Review: Morecambe and Wise: The Lost Tapes may not have unearthed much new, but Eric and Ern still make me laugh more than most

There hasn’t been much to laugh about recently, what with pandemics, pingdemics, climate change and social division, so it was a blessed relief to wallow in Morecambe and Wise: The Lost Tapes (ITV, Weds, 9pm).

Friday, 30th July 2021, 6:00 pm

Initially, there was a sense of excitement we might be watching an episode recorded by the iconic duo in October 1970 and not seen since – what could there be that we haven’t seen in the countless reruns and tributes since?

It was with a slight sense if disappointment, then, that it soon became apparent we were not going to see much of that ‘lost’ episode. Instead, we had interviews with Eric Morecambe’s family, co-stars and celebrity guests – a sort of Eric’n’Erniebox – with glimpses of their most famous routines and a couple of those ‘new’ sketches.

Somehow, though, that didn’t matter, because the beauty of Morecambe and Wise is that their comedy never gets old.

ITV unveiled a couple of Eric and Ernie sketches which had been unseen since 1970 in a new documentary Morecambe and Wise: The Lost Tapes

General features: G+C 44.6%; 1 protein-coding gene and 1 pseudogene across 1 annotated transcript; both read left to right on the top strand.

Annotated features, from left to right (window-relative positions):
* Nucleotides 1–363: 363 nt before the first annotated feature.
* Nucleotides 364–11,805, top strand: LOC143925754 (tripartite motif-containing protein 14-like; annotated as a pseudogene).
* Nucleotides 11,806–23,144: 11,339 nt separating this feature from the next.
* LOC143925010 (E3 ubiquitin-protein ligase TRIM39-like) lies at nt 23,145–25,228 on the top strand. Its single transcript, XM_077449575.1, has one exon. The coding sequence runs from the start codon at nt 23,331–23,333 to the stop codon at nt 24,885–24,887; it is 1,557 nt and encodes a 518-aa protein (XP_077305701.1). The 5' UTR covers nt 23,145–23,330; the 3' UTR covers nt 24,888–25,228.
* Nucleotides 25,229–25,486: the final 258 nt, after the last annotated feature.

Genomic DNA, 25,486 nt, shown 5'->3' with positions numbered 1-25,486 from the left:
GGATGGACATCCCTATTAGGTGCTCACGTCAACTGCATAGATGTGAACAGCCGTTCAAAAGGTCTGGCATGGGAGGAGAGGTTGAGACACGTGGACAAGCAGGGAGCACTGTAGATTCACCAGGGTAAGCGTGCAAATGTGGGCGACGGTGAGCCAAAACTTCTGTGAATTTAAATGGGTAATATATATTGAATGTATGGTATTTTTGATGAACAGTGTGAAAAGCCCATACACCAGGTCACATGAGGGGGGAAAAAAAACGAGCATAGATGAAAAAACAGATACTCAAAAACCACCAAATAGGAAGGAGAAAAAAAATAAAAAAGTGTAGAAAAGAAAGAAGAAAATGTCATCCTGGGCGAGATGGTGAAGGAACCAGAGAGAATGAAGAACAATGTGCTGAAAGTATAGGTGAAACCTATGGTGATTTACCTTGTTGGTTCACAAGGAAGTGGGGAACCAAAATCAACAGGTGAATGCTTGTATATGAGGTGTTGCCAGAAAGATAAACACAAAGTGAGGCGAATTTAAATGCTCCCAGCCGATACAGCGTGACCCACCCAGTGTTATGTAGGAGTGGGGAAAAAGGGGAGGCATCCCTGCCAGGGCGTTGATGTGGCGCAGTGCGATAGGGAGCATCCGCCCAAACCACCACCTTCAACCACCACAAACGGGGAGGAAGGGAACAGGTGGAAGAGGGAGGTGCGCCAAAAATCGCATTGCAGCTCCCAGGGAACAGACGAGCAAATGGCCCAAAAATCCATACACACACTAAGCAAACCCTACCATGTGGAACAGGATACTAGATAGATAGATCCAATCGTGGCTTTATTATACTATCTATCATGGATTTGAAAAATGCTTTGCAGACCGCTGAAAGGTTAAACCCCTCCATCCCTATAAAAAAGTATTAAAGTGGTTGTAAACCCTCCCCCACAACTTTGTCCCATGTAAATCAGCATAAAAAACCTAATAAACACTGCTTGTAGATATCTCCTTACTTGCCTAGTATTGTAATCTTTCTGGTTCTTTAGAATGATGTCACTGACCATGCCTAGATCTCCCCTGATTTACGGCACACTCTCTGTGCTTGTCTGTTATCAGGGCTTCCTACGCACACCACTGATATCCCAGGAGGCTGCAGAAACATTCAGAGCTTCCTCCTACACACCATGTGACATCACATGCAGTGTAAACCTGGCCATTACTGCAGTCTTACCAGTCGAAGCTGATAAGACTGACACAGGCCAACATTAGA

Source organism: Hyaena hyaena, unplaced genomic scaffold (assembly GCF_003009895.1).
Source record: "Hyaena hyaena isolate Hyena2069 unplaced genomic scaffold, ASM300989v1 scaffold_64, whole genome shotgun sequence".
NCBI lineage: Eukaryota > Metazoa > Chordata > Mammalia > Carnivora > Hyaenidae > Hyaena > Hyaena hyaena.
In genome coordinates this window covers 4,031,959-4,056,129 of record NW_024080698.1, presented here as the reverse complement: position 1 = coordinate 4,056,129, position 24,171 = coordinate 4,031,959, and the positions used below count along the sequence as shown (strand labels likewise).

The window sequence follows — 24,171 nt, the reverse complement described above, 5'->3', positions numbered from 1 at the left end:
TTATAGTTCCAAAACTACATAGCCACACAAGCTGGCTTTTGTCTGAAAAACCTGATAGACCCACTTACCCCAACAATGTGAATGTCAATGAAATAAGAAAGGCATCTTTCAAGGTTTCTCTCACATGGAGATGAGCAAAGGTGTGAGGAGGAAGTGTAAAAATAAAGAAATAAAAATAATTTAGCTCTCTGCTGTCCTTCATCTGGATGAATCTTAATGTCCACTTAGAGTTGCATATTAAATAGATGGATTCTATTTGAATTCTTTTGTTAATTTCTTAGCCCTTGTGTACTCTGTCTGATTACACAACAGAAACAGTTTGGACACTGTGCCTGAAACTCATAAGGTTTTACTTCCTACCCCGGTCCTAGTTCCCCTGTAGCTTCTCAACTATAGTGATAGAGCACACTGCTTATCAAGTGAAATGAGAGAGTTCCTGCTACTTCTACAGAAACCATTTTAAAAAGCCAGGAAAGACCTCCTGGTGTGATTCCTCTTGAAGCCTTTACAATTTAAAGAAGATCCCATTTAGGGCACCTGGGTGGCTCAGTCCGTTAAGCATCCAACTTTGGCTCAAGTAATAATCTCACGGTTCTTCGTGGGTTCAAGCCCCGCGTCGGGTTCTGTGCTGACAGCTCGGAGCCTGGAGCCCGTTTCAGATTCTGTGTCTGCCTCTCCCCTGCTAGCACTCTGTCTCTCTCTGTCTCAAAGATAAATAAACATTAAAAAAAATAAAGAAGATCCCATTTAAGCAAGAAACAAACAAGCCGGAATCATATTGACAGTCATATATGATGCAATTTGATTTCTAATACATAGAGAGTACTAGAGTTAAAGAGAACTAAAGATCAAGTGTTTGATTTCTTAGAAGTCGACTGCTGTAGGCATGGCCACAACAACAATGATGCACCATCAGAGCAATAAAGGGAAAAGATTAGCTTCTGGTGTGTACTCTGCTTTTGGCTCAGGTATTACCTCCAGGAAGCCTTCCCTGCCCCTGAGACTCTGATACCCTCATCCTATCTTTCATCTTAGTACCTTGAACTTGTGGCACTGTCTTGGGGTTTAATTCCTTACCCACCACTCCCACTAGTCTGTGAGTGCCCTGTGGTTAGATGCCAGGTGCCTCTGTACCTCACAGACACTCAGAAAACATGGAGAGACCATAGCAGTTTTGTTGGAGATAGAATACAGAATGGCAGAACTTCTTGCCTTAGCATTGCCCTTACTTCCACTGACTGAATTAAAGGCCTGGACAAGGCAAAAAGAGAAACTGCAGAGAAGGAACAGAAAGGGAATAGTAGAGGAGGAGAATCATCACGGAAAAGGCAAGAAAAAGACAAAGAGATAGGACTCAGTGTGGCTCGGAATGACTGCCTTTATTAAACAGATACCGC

Read More

Read More
Happy 90th birthday Eric Morecambe

And every time I laugh. Like I laugh at ‘Andrew Preview’, and Shirley Bassey in pink sequins and builder’s boots, or Penelope Keith calling Eric ‘Mr Moron’.

And this week I laughed all over again. Proper belly laughs, not just an amused chuckle. Like I laughed with my dad watching their Thames TV series in the early 80s, some of my formative TV memories.

Lost or not, Eric and Ern are two of the great joys of our age, and we’re lucky to still have so much evidence.

I love Fake or Fortune (BBC1, Weds, 9pm), even though it’s clearly scripted and edited very tightly, rather than a freewheeling discovery, but the stories it tells about art and artists are illuminating.

No Body Recovered (ITV, Thurs, 9pm) was a true crime documentary about a police inquiry into the death of a South Wales man in which – no surprise – they had no body. Routine, not revelatory.